Fine Woodworking author interviewed on NPR

Houston furniture maker and Fine Woodworking author Clark Kellogg was recently interviewed by his local NPR station. Why? Because a sitting bench he made received an Award of Merit (one of three given) at the Craft Texas 2010 show.

Video: Clever Sled for Curved Bevels on the Tablesaw

Learn Geoffrey Carson's method for cutting curved wide bevels using a modified panel-raising fence on the tablesaw. Watch the short video...

Small box in cherry and spruce

This is a variation on another box I made. It's 2 in. tall by 5 in. wide by 8 in. long. The sides are cherry, the top is reclaimed spruce, and the lifts are cocobolo. The inside is fitted out with a...

Another small box that was fun to make

Check out this nice little box I recently made and discover what I learned about box making exclusively with power tools.

Share your finishing disasters for a chance to win a finishing DVD

We've all had some finishes go terribly wrong. Share your worst story and you might win a finishing DVD by Hendrik Varju.

The best plane for a shooting board? One that's sharp, heavy, bevel-up and comfortable to use.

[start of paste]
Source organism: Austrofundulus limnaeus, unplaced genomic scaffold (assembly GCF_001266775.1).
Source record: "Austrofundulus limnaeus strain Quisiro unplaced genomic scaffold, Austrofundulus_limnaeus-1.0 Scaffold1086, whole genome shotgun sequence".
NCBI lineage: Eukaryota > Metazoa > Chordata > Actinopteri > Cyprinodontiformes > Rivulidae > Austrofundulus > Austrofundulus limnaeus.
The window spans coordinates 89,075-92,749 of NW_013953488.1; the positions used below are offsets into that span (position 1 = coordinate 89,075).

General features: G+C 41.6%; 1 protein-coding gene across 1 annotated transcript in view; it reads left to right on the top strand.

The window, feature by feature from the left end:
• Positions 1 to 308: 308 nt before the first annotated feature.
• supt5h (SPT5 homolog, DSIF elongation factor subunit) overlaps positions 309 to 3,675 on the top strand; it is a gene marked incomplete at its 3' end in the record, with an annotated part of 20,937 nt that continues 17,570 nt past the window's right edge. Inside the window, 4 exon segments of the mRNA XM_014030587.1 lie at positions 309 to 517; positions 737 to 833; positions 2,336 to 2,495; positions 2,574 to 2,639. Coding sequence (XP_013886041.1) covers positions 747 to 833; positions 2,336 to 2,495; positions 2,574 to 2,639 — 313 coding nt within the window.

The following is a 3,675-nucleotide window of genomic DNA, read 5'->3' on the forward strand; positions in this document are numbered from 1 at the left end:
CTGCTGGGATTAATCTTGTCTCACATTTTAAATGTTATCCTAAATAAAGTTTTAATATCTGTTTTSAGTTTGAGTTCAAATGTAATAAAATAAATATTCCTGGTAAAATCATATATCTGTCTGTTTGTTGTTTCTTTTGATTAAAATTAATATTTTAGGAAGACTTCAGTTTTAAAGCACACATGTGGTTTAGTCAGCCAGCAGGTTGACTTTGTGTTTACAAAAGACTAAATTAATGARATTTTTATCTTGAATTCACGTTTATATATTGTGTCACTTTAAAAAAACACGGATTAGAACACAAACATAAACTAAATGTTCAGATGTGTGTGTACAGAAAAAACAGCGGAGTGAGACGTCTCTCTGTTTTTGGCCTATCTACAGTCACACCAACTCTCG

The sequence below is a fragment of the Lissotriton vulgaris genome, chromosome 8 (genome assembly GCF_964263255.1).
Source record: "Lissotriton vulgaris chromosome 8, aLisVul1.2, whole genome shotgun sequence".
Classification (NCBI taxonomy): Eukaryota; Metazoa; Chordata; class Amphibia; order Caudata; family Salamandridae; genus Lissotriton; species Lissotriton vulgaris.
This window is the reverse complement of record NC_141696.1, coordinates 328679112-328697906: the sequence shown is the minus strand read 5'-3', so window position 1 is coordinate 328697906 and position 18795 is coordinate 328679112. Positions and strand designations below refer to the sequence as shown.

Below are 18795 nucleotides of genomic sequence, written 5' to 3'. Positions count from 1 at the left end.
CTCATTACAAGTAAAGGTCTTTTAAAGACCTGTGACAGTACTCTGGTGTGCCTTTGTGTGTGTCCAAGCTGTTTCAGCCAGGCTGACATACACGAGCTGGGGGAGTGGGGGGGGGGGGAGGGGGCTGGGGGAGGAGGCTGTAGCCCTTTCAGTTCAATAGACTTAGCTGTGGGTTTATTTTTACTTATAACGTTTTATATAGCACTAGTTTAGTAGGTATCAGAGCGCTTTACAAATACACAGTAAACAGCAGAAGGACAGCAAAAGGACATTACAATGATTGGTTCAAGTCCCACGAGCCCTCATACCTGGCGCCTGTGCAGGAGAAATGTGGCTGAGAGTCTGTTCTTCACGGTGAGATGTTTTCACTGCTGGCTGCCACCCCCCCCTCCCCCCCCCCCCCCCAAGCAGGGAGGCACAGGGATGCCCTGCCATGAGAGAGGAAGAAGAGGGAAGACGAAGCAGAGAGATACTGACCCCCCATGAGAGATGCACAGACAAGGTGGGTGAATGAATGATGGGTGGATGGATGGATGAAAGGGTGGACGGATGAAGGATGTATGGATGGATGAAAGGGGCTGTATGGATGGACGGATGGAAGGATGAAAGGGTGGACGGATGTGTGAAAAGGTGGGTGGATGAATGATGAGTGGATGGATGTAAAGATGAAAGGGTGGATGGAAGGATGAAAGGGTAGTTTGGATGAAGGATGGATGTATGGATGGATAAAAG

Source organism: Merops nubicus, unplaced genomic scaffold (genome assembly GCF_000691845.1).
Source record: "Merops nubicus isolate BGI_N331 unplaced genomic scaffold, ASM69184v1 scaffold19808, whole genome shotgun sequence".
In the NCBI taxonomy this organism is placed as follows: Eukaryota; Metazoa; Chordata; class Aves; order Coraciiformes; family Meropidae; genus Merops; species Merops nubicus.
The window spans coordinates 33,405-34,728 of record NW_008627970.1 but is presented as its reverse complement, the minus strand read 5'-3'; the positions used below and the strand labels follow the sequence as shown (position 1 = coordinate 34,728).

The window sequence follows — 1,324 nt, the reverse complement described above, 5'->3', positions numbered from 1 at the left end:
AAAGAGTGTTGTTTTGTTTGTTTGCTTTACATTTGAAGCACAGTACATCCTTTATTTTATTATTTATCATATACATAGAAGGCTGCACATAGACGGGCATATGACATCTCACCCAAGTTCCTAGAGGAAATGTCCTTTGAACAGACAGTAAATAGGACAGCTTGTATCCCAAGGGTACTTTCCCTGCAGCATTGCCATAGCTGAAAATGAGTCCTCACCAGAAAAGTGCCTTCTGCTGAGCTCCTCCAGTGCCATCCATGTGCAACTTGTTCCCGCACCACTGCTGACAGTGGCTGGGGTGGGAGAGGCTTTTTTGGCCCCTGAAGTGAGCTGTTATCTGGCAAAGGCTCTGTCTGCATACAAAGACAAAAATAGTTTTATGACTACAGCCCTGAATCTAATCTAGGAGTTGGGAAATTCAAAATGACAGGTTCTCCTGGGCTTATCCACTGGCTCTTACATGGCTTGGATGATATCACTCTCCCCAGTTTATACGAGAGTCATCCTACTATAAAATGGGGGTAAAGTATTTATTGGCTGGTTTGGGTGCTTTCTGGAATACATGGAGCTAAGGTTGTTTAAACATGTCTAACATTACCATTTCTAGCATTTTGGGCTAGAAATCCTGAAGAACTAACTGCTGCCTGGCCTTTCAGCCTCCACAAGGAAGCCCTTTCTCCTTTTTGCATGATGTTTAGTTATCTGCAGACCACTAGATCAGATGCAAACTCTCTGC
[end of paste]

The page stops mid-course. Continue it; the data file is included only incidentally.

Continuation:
One of the questions that I'm asked most often is which plane to use with a shooting board. Here's how I answer that question.

Are WoodRiver's new block planes good enough to knuckle down in the shop?

WoodRiver has released two full-size block planes based on Stanley's venerable #18 block plane with a knuckle-joint lever cap. I've had a quick look and now they're out for a tough test.

Help solve a hand tool mystery

A reader wants help with an old Stanley bench jig, but before I can help I need to know its name. I'm sure one of you will know, so take a look and pass along your knowledge.

Build Your Own Shoulder Plane: Does this Kit Pass the Test?